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Report: U.S. Agency investigating Biden over halting border wall construction



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President Joe Biden is being investigated by a government agency over whether he broke the law by stopping construction of former President Donald Trump‘s signature border wall, Politico reported Tuesday.

This comes amid the deteriorating situation at the U.S.-Mexico border, which has seen a surge in migrant crossings.

MORE ON THE BORDER: Republican lawmakers invite Committee Democrats to join border trip

The day he was sworn in, Biden halted construction of the wall, despite Congress having approved $1.4 billion for the project as part of a $900 billion coronavirus stimulus package passed in December.

The Government Accountability Office (GOA), according to Politico, confirmed this week that it is launching a review into whether the president broke any laws by freezing the funds, a breach of budget rules regulating Congress’ “power of the purse.”

Biden, Missouri Sen. Roy Blunt (R) said, should have been aware of the rule, with the president having previously served as a Delaware senator for over three decades.

“He was in the Congress a long time,” Blunt told Politico. “He knows it’s the Congress’ job to authorize how the money is spent and the president’s job to spend it efficiently.”

MORE ON THE BORDER: ‘Not today’: Kamala Harris laughs when asked if she plans to visit the border

Even if the GAO rules that Biden has illegally frozen border wall funding, Politico noted, he is unlikely to face any formal punishment.

The president’s pause on funding—which his administration described as a “programmatic delay” like Trump’s did—was announced publicly via presidential proclamation. The Biden administration has also pledged to release the money if the pause violated congressional intent, per the news outlet.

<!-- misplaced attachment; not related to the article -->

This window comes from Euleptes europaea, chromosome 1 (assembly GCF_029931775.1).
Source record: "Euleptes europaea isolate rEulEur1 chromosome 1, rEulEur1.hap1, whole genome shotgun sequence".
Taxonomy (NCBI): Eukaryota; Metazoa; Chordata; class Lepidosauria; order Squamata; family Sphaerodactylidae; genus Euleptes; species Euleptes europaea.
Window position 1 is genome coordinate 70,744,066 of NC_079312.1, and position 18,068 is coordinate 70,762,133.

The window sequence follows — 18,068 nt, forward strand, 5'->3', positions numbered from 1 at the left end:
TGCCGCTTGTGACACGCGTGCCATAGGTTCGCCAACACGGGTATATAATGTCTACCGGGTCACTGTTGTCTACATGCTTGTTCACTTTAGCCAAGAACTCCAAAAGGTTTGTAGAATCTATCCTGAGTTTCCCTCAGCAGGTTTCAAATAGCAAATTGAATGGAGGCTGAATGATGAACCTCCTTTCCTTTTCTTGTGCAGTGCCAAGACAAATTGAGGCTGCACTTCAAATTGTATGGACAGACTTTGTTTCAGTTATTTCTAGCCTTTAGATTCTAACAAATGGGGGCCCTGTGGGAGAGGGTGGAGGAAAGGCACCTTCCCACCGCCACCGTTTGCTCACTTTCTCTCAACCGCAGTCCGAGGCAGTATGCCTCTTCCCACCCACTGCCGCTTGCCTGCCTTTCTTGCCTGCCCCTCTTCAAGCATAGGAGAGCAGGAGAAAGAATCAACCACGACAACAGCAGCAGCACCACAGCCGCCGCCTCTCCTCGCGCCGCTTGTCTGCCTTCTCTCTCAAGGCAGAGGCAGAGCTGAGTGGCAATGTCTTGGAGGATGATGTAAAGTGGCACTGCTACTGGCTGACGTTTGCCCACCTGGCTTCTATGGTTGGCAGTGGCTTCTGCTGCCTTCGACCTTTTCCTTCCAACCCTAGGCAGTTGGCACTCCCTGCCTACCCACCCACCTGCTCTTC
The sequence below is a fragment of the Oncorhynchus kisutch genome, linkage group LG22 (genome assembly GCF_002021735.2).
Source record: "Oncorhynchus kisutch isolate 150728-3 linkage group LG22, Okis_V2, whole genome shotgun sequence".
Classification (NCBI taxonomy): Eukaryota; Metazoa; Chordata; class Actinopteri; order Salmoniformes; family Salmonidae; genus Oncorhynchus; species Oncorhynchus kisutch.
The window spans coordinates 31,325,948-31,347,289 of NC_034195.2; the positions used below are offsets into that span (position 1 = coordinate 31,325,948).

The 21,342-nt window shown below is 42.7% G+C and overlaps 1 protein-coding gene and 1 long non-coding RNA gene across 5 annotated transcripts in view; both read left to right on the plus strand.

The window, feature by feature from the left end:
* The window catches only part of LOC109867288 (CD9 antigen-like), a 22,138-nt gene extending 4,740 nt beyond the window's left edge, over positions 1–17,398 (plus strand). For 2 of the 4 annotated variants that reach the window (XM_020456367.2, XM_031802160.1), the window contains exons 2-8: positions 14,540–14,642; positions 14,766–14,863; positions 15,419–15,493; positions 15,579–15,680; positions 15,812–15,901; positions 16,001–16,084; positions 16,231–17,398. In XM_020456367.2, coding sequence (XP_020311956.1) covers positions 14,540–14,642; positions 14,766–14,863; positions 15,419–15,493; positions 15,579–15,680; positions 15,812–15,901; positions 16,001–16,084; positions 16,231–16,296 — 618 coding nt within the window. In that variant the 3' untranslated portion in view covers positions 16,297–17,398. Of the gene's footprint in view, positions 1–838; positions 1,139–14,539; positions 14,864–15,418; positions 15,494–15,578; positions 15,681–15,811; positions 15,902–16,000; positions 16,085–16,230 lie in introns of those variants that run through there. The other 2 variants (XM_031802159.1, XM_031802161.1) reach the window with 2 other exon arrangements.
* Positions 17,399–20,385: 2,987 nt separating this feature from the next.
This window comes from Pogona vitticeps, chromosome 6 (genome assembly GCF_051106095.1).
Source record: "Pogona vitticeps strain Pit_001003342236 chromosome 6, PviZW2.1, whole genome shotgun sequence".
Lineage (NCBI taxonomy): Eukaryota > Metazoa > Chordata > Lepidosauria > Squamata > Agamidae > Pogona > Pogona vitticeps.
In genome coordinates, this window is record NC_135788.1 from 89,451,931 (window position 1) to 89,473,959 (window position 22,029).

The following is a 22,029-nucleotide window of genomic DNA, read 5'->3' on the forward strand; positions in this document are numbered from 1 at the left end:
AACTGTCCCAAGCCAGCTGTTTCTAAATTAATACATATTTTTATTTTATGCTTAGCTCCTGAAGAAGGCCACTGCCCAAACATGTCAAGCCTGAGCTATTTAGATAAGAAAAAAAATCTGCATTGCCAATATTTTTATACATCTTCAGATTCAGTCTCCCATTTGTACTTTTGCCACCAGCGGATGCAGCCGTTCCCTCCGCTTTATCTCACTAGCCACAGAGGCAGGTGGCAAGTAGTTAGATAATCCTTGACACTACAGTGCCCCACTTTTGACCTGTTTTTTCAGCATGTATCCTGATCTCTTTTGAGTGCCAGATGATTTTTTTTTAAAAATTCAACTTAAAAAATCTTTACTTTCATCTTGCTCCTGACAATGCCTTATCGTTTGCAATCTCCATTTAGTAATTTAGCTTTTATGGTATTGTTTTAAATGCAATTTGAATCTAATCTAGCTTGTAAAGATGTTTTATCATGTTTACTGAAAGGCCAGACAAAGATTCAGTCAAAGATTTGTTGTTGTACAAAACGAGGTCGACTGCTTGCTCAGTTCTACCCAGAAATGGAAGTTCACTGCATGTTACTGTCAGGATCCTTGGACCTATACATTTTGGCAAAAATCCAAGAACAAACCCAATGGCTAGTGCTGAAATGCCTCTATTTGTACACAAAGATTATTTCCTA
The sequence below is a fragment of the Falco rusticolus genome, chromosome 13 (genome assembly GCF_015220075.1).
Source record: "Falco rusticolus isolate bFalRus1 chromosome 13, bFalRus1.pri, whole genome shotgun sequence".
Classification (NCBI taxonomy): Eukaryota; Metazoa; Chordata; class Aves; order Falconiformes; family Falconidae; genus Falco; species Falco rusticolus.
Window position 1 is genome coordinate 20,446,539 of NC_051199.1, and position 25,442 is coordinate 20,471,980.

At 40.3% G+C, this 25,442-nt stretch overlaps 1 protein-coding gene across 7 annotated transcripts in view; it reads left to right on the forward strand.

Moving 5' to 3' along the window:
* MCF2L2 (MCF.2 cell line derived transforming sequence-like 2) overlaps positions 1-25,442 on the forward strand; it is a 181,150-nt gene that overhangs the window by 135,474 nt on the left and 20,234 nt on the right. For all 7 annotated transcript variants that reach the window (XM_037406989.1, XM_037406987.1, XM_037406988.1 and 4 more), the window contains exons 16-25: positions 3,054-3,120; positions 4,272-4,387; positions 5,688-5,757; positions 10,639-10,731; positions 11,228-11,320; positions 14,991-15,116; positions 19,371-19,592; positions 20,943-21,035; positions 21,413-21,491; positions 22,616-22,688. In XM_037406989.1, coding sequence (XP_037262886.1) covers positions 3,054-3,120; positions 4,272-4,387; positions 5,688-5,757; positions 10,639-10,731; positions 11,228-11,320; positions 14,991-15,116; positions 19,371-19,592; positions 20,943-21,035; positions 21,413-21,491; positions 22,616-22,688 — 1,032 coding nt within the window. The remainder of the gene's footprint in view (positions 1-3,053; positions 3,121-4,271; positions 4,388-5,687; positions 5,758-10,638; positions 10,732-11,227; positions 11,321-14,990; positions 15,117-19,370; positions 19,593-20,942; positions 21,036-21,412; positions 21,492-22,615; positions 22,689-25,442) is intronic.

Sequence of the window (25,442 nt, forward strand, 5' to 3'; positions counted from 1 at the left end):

The Biden administration said the halt will give them time to figure out where the cash should be spent, with a spokesperson for the the Office of Management and Budget (OMB) claiming it is “a necessary and responsible step for prudent management of federal funds.”

MORE ON THE BORDER: Sara Carter obtains whistleblower email describing ‘extremely unsafe and unhealthy’ conditions at migrant facility

Senate Republicans, led by Sens. Richard Shelby (Ala.) and Shelley Moore Capito (W.Va.), asked the GAO to look at whether the commander-in-chief exceeded his authority and violated a 1974 law that bars a president from altering funding approved by Congress.

The pause on funding “directly contributed” to that wave of border-crossers, Senate Republicans said in their request last week for the GAO to comment on the matter, per Politico. Over 70 House GOP members followed Tuesday in requesting a GAO opinion, which the agency typically provides whenever a member of Congress asks for one.

Biden is also coming under scrutiny for halting the funding just as Trump faced lawsuits after he redirected $2.5 billion in military construction funds to the building of the border wall amid a fight with Democrats over funding levels.

“The Biden administration has to be really careful about doing stuff like this, because otherwise they’re just going to be doing the exact thing the Trump administration did — just at the other end of the policy spectrum,” Dylan Hedtler-Gaudette, a manager at the watchdog group Project on Government Oversight, told Politico.

The obstruction of congressionally approved funds by both White Houses has prompted Democratic Rep. John Yarmuth (Ky.), the chair of the House Budget Committee, to review the GAO’s response and to “reassert and strengthen” Congress’ spending powers, a committee spokesperson told Politico.